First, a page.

CBO reports deficit was $1.1 trillion in 2012

The government's fiscal 2012 has now come to a close and the score is in. The budget deficit for 2012 was $1.1 trillion, the fourth year of trillion-dollar deficits under President Obama.

The nonpartisan Congressional Budget Office said Friday that the $1.1 trillion shortfall, based on Treasury statements, was about $200 billion less than in fiscal 2011. But part of this difference is due to a timing shift that put some final payments in 2011 because Oct. 1, 2011 fell on a weekend. 

Without the assistance from the calendar, the deficit in 2012 would have been $30 billion larger than reported.

The deficit has become a major issue in the presidential campaign.
Obama pledged to cut the annual deficit in half in his first term, and during Wednesday night’s debate, GOP presidential candidate Mitt Romney took him to task for the ballooning shortfalls. 

During the debate, Romney did misstate some facts about the deficit, saying that Obama had doubled the annual deficit and that trillion dollar shortfalls are projected into the future by CBO.
CBO expects the deficit to fall next year to $641 billion in its baseline scenario and to fall to $387 billion in 2014. However, this forecast assumes that America goes over the "fiscal cliff," allowing scheduled spending cuts and tax increases to occur.
If Congress simply punts on these, and does not find replacements, the deficit would be $1.03 trillion in 2013 and $924 billion the next year, CBO says.

Republican lawmakers used the CBO numbers to attack the president.

Senate Minority Leader Mitch McConnellAddison (Mitch) Mitchell McConnellYou just can't keep good health policy down Trump threatens to veto omnibus over lack of wall funding, DACA fix Democrats desperate for a win hail spending bill MORE (R-Ky.) used the CBO number to blast Obama's budget, a barebones version of which was voted down unanimously in the Senate.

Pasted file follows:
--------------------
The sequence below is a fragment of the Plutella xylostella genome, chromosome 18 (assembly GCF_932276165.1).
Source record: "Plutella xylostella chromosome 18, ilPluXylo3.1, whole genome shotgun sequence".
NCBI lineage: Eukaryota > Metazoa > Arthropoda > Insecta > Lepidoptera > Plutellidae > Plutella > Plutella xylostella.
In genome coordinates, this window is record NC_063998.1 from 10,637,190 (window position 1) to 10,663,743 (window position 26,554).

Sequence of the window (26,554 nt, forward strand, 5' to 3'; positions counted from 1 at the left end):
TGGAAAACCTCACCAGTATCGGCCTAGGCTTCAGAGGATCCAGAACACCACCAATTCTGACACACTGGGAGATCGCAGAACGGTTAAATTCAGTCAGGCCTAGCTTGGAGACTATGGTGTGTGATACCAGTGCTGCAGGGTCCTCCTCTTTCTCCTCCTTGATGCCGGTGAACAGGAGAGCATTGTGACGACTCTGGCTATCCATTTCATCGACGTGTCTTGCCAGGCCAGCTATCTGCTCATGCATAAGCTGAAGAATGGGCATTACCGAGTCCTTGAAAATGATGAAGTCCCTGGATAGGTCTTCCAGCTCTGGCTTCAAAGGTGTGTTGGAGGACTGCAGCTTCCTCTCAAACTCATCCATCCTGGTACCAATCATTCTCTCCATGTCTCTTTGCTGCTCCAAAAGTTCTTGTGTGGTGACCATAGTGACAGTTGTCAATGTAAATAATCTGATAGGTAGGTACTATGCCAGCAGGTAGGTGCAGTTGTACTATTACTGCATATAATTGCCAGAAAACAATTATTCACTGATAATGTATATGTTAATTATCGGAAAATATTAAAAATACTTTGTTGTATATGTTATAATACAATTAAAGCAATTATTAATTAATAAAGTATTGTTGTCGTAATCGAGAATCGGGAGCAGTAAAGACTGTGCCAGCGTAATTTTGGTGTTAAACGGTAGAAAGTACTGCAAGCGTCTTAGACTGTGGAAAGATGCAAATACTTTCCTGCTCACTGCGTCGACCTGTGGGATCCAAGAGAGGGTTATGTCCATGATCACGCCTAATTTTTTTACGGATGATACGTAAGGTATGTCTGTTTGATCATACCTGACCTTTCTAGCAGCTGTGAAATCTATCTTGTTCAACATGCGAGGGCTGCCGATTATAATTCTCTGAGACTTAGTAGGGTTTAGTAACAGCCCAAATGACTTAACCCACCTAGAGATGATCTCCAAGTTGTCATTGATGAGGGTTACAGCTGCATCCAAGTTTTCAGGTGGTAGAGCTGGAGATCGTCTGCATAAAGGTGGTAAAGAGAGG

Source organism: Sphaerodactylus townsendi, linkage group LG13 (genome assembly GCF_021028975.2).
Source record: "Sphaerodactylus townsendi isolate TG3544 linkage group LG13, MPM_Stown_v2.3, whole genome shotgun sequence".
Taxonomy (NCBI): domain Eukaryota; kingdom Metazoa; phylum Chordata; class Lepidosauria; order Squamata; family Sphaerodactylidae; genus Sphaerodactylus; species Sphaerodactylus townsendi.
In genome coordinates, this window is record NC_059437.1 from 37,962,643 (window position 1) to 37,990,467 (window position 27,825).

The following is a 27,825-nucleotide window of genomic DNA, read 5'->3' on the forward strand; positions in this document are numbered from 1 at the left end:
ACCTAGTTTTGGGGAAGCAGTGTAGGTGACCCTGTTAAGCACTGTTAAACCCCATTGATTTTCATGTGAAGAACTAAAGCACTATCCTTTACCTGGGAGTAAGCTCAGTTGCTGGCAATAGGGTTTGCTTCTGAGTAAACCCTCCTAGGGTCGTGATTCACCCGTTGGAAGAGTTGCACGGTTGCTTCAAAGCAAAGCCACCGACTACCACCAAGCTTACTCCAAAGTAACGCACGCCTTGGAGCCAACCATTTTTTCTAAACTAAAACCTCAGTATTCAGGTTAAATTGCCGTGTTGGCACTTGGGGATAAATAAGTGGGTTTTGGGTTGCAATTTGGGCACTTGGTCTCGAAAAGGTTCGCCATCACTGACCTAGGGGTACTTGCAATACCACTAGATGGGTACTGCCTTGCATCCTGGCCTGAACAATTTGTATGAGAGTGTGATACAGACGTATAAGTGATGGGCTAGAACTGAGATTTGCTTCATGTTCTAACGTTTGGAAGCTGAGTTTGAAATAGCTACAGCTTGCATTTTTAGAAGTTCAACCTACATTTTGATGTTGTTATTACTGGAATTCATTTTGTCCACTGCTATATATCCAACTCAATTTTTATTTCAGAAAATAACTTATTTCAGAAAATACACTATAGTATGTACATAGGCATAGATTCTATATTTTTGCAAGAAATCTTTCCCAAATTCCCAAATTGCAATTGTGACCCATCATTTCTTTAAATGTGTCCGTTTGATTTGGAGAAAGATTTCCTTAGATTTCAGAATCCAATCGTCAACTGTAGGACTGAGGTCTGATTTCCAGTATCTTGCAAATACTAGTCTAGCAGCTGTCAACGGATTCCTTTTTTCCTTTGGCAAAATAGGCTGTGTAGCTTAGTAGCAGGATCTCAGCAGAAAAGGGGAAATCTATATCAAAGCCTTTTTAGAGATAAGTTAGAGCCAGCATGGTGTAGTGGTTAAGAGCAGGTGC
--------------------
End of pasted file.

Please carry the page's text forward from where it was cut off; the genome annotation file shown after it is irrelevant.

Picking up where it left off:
"Americans have been looking for leadership from the White House, and while the President claims to have offered a ‘balanced and comprehensive deficit reduction’ approach, his plan was so unserious that it was rejected by every single member of Congress," he said.

"President Obama famously promised to cut the deficit in half and today's report shows that his pledge amounted to nothing more than more empty campaign rhetoric," Kevin Smith, a spokesman for House Speaker John BoehnerJohn Andrew Boehner4 reasons Mike Pompeo will succeed at Foggy Bottom The misunderstood reason Congress can’t get its job done GOP sees McCarthy moving up — if GOP loses the House MORE (R-Ohio), said.

Senate Budget Committee Ranking Member Jeff SessionsJefferson (Jeff) Beauregard SessionsMcCabe defends himself against firing in Washington Post op-ed Attorney: Roy Moore supporters offered K, Bannon meeting to drop accuser as client Al Franken: Sessions firing McCabe ‘is hypocrisy at its worst’ MORE (R-Ala.) said Obama's $4 trillion budget cutting plan is based on phony numbers. He has pointed out that the deficit reduction relies on budget cuts from 2011, savings from not continuing the ended Iraq war and calculated interest.

"The President says ‘budgets matter’ as he campaigns around the nation serially repeating the falsehood that his budget reduces deficits by $4 trillion. But his dangerous budget achieves no credible deficit reduction, adding $11 trillion to our debt and increasing spending 58 percent from today’s levels," he said.

— Last updated at 3:46 p.m.